On a summer day in San Francisco clear enough to see beyond the Golden Gate Bridge from the Presidio, I walked into the building at 100 Montgomery Street for an exhibition of photos taken from a particularly ugly time period in America's history—during Japanese internment.
The exhibition, Then They Came For Me, not only shows images from the mass roundup and internment of Japanese Americans during World War II, but also acknowledges the connection to the current day as the United States keeps thousands of people immigrating to the U.S. in facilities best described as concentration camps.
One of the people who sees that connection quite clearly is civil rights lawyer Don Tamaki, who guided me around the exhibition. His family lived through internment in the early 40s; he told how his father's degree from UC Berkeley was mailed to a horse stable at the Tanforan Racetrack in San Bruno, where the family had been forced to live.
Years later, informed by his family's experience, Tamaki used his education to bring light to the wrongdoings of the U.S. government. He was a part of the team to reopen the landmark Supreme Court case Korematsu v. the United States, and to help Fred Korematsu win exoneration for refusing to be interred due to his race.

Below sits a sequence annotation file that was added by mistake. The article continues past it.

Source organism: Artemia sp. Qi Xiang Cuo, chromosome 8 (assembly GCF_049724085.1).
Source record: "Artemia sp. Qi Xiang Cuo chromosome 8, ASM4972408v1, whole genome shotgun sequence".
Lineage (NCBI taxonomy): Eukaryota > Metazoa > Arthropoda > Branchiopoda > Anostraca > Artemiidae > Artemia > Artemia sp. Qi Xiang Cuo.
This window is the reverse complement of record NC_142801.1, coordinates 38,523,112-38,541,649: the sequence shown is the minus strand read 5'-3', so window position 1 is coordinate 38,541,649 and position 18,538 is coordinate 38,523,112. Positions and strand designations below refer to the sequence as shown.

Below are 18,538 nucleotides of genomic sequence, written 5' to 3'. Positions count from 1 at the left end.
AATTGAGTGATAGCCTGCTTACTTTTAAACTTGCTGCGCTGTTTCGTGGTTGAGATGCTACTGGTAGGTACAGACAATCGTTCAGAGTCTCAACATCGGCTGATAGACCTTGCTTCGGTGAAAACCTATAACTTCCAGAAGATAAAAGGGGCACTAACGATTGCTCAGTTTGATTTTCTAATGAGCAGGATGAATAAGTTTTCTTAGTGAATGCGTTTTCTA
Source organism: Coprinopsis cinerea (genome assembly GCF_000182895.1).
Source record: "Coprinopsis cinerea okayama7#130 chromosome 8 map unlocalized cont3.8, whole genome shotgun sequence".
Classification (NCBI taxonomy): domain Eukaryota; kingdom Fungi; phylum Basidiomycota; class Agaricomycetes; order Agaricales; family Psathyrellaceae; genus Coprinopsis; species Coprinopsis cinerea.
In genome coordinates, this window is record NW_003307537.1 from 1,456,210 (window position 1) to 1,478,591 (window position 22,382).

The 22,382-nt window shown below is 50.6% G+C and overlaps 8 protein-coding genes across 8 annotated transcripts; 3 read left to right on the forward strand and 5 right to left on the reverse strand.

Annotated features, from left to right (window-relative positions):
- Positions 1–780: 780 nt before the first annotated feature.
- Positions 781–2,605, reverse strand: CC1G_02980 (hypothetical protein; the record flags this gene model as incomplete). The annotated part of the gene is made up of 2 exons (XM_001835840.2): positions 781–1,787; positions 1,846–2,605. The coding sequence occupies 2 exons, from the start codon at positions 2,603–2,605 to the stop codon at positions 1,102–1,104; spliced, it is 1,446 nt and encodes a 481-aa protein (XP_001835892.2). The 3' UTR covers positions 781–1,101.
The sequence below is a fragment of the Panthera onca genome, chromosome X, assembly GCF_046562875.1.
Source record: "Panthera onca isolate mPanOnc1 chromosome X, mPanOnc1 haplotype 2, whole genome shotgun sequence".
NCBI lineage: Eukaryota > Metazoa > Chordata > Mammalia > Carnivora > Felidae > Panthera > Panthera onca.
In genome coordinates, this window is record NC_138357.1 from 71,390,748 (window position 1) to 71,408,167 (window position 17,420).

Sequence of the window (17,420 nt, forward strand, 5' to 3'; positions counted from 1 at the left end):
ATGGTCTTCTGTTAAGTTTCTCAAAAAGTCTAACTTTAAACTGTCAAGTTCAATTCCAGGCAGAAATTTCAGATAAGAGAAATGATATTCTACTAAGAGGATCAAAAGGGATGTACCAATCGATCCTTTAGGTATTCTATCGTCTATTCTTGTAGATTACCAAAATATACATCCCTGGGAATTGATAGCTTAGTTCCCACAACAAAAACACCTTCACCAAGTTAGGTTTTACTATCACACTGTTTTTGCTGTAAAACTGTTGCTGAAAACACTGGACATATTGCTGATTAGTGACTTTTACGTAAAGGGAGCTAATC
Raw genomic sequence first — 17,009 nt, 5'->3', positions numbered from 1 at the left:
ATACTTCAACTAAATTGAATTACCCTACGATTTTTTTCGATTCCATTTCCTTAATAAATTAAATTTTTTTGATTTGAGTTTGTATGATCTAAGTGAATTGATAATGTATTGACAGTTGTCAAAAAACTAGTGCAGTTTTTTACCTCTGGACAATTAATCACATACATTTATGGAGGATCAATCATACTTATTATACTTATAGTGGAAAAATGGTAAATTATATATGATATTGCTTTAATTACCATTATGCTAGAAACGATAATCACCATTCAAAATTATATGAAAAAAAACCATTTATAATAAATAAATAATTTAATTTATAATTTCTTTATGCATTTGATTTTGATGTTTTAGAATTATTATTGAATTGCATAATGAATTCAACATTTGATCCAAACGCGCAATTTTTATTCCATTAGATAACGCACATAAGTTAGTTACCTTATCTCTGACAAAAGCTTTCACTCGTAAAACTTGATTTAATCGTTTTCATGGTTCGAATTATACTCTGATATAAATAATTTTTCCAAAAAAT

As Tamaki and I walked and talked among the exhibition's photos—the majority taken by Dorothea Lange—he pointed out their mostly Northern Californian locales. Tamaki noted how the Japanese Americans in the photos wore their "Sunday best," in attempt to look like the dignified Americans they were. And he made it clear that while the events happened 75 years ago, it is still chillingly relevant to this day.